- Emily: I definitely think there’s a spectrum. And you can imagine, in your bubble, it might not be the full-blown experience of taking all the same clothes with you and you using all familiar airports. But even if you have your laptop and your mobile phone with you, part of the way that you’ll be connecting with the world is through these really familiar mediums. Maybe you’re going there, and you’re still using Trip Advisor to look for recommendations like you would back home or you’re still using Google maps to navigate your way around the streets. And again, I think that’s going to provide you with this kind of buffer between you and the unfamiliar.
- Mark: Later on in the book, you riff on Henry David Thoreau and Walden and Cabin Porn and Solitude. When the lock down started, I just decided I was going to dig into some early American literature that I had been threatened with in high school and college but never really got into. And so I kind of flipped a coin between Thoreau and Whitman’s Leaves of Grass and, heads so it was Thoreau. I will admit I did this in the beginning of April, and I still have not finished Walden yet, and here we are in August. So it has been a bit of a slog, but I’m still working it. But before I get into that, I gotta ask – “cabin porn.” That’s a new one on me – the term, not so much the porn. But the term cabin porn, what is that?
- Emily: And so despite what you might think (laughter), Cabin Porn refers to photography of beautiful, isolated cabins. So, picture wood-built cabins nestled in the woods with smoke curling from the chimney. Or maybe they are stone cottages perched on the edge of a cliff, looking out over a crevasse. And there’s this whole industry dedicated to people taking photographs of these gorgeous cabins. The idea is that they’re kind of aspirational. If you stick these into Google images, you will find some of the most astounding dwellings; places that you can rent and live for a little. Walden seemingly kicked this whole thing off. So, Thoreau describes building a cabin in the woods by Walden Pond and while the book can be a little bit of a slog in places, there are beautiful bits of the book. When he’s describing living in nature in this really kind of rustic way, lots of people credit their cabin aspirations to Walden.
- Mark: What is the strain about solitude and travel and in the balance with “otherness”?
- Emily: Solitude is often held up is one of the things we can get through travel that’s hard to get home. Although it seems like you can go out into a crowded cafe or a bar and be alone there, it seems like it’s much easier to do that by venturing out into wilderness, that you’re not going to meet other human beings and you have objects in front of you – trees, plants, creatures – that you can connect with. So the idea is that you’re not being solitary in the sense of just introspection, but you’re also connecting with some part of the world around you. It might in turn cause you to reflect on that world, and then your own part in that wider network. And that’s very much what Thoreau is all about. He thinks that being alone in wilderness allows you to better understand wilderness and your own part in the wider universe.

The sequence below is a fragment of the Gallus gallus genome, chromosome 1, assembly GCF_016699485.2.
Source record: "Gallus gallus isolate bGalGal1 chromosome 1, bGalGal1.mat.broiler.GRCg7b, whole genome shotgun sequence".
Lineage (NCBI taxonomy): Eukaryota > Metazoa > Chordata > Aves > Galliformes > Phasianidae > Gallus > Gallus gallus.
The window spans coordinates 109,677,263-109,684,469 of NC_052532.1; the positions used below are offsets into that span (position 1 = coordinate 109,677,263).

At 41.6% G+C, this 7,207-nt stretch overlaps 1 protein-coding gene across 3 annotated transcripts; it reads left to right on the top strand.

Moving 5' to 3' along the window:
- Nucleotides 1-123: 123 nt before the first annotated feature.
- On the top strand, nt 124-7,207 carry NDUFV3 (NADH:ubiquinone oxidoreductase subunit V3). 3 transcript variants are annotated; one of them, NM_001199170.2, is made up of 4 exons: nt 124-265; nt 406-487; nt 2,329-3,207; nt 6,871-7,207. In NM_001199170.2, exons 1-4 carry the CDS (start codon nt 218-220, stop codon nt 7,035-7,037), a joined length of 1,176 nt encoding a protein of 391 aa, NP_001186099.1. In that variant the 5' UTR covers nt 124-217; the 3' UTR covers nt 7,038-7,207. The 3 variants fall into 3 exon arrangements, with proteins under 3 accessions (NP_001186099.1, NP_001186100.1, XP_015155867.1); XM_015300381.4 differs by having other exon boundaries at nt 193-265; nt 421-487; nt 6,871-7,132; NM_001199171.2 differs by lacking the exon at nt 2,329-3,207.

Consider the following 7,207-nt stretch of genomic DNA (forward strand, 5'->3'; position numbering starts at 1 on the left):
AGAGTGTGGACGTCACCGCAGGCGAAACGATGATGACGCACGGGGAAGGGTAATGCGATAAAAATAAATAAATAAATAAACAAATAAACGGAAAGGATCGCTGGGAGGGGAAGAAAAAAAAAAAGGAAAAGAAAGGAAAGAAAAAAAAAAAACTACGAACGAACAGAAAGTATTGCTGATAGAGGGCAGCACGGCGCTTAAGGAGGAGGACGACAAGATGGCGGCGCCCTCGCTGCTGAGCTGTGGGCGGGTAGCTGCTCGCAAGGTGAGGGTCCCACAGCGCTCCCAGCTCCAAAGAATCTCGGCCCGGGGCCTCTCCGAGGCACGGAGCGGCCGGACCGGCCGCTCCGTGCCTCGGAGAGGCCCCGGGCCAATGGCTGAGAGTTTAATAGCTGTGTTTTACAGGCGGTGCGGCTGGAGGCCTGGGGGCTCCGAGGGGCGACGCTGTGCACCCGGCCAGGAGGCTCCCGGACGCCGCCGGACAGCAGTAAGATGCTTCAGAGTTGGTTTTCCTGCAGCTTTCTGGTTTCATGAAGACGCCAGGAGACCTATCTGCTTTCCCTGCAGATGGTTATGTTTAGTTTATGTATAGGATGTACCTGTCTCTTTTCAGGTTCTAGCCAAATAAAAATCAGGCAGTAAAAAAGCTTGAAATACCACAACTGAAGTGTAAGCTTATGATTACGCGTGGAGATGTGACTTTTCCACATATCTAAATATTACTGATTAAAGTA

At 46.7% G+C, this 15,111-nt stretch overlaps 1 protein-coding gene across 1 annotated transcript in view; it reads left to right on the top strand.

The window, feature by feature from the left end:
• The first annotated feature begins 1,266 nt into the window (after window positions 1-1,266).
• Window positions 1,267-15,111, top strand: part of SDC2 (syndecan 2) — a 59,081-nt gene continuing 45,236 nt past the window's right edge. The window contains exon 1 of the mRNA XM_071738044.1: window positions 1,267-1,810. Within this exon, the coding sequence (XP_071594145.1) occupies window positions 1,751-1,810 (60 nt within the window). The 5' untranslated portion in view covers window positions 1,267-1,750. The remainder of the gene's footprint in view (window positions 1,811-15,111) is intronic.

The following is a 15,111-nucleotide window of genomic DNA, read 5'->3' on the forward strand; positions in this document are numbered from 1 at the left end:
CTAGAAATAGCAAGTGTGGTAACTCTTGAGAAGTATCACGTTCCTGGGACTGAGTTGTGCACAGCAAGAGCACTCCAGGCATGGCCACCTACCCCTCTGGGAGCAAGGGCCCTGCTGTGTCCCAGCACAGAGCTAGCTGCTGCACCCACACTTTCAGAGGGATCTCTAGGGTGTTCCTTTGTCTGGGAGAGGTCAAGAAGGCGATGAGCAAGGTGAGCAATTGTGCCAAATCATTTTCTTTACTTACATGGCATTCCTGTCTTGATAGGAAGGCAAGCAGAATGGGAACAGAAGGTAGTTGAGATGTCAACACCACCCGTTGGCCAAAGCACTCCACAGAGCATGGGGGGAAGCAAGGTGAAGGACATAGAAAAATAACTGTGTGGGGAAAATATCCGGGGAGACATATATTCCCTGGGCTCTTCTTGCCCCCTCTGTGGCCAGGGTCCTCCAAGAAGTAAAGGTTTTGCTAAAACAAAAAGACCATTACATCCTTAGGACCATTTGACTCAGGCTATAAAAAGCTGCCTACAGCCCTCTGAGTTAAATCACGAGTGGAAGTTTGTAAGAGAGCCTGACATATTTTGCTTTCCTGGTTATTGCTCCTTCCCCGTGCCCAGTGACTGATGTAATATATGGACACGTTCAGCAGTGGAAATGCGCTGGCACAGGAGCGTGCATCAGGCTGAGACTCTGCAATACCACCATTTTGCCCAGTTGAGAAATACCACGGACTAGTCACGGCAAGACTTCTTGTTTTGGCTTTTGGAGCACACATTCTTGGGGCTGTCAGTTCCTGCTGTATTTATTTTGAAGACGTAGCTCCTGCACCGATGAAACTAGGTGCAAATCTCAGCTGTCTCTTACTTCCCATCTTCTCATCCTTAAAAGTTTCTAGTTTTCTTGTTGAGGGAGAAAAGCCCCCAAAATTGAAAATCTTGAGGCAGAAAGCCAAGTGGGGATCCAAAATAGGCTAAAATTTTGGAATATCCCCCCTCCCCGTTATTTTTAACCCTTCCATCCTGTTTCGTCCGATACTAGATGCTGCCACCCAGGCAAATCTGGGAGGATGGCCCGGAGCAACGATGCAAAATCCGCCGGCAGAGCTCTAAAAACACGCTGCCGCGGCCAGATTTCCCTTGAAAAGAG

- Mark: I often find when I’m traveling, it is kinda easy to hold yourself at a distance, especially if, where you are, you don’t speak that language. It’s almost like white noise.
- Emily: Yes, when you spend large chunks of time without hearing words that you understand is a strange experience. I think it allows you to focus on other things. I think then you end up paying more attention, maybe to like the sights and the smells, the things that you can understand. I quite enjoy it, actually, the experience of being somewhere and not understanding anything that’s going on.
- Mark: (laughter) The only challenge, though, is because you’re so used to people saying things and you don’t understand it that you just don’t listen. And then when you actually come back to the UK or the US and people are talking to you and you’re just so used to tuning them out, just like “Oh, wait, you said something to me?” There was another piece in the book that you talked about global homogenization. And I’ve felt this, I would say over the past 10-15 years. I started traveling a lot in the mid-80’s, back in the Dark Ages. In that chapter you talk about that it’s an old complaint. You talk about Rousseau bitching about it, and John Stuart Mills…. Are we just repeating the same thing?